J: You're listening to the Vibrant Happy Women podcast, episode number 140. We're talking more about self-love and how to let go of feelings of shame; stay tuned.
Welcome back to Vibrant Happy Women, I'm Jen Riday, your host, and I'm so glad you're tuning in today. Alright, I want to introduce my guest today. Ann Jambor is a friend of mine, I have known her from one of my programs and she is just such a fun, happy, calm person, and I love her; and she has an interesting story so I wanted share that with you today. She's a quote-unquote ‘real’ woman. Sometimes we have a lot of coaches and authors and amazing, you know, higher-level women, and some of you say, “Jen, give us more quote unquote ‘real’ women.” Well, I think every woman is real and we're all in various parts of our journey, but Ann has an amazing story of learning to let go of shame that happened when she experienced a teenage pregnancy as a minister's daughter and what she's done in her life since then to, you know, live a life that feels good for her. So without further ado, let's go ahead and dive into this interview.
Hey, everyone, I'm here with Ann Jambor and she's a friend of mine who I met through my Heal Your Heart program. And she's awesome, I totally have fallen in love with her and I know you will too as we talk with her today about shame and vulnerability. And so let's go ahead and have you tell us a little bit about yourself, Ann, and we better start with a quote first because that always sets the tone for everything we're going to do today, so go…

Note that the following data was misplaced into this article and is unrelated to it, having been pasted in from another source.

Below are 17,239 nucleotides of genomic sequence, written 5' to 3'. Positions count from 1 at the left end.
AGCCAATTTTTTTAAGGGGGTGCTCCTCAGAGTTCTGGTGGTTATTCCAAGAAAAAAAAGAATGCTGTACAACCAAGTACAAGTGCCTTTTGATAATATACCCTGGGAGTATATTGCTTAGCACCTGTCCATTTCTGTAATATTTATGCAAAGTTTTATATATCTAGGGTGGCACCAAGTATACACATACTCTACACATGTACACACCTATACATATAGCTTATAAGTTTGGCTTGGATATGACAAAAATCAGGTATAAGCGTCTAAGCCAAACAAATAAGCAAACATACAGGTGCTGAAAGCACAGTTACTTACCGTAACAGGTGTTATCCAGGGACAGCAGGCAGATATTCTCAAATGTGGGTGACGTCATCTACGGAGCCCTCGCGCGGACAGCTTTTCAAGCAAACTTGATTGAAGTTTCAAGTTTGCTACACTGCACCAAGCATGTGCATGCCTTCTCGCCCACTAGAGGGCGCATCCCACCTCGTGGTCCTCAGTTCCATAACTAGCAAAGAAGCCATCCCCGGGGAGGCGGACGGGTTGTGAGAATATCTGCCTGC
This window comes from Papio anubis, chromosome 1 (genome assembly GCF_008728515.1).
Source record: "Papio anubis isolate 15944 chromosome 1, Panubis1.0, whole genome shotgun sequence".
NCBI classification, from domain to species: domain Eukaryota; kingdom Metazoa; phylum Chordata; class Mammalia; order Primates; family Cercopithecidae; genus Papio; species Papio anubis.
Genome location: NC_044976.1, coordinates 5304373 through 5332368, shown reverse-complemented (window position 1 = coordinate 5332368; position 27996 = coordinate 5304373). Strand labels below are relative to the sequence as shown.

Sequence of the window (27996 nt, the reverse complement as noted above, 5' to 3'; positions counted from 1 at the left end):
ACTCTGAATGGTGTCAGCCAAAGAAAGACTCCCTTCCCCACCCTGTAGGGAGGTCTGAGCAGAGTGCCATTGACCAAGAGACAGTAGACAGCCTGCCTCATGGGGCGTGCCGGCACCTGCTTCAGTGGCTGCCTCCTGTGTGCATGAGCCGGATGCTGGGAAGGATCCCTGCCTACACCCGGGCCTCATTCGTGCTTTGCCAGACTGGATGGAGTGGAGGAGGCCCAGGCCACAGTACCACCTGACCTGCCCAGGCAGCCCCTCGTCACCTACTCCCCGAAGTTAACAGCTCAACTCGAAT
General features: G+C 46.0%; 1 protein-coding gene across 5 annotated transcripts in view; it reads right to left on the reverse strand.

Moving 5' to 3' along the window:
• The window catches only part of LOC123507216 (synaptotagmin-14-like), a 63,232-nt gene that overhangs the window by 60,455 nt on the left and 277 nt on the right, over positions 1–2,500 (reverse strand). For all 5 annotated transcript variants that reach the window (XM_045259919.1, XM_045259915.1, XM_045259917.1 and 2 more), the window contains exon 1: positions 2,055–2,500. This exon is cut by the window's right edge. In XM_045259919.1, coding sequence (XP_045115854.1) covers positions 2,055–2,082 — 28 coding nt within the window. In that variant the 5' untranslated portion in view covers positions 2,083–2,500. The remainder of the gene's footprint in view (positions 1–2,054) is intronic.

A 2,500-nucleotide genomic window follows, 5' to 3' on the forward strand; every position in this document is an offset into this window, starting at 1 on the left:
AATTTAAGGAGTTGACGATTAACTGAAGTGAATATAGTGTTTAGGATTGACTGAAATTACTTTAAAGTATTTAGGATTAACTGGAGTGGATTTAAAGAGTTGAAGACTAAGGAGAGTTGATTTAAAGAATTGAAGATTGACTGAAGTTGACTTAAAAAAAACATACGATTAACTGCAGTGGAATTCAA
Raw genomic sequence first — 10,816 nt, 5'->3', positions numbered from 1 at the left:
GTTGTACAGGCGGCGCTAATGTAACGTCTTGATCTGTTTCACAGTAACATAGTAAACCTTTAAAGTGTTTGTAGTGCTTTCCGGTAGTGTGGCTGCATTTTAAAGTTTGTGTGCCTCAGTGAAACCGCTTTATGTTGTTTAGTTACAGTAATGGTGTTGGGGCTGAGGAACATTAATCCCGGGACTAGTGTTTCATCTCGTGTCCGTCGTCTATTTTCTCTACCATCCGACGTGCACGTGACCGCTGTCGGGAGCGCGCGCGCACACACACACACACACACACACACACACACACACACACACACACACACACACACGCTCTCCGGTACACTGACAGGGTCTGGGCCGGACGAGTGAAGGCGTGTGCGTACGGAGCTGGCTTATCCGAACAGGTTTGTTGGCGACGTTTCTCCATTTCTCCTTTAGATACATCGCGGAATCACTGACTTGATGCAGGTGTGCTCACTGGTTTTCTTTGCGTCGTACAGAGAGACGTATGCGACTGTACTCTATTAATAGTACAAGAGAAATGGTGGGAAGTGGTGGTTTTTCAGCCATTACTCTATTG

A: Yeah, thank you, Jen. My quote is really a motto that I had to write for… I was working with a nutritional therapist actually and she asked us to write sort of a life motto that would be able to inform and answer any questions that would come up about how we wanted to live, and so this is what I have, and I'm not a great writer, so it is, “To live a life of authenticity, I'll bring beauty and love to my home and environment with joy, cultivate growth, and provide nourishment, stability and nurturing by honoring myself, nature, and others.”
J: Ooh, that's really great; way to go.
A: Well, it's fun because if I ask myself a question, “Am I going to put a straw in my drink at this restaurant?” I can go back to this mission statement and say, “Well, I'm saying I'm going to bring beauty to my environment, so does adding another plastic straw to the trash bring beauty to my environment?” so it really does help me inform all sorts of aspects of how I live my life.
J: Awesome, awesome. Well, let's go ahead and dive into your story, Ann, and what you've experienced in life so far; there's so much life ahead but life so far.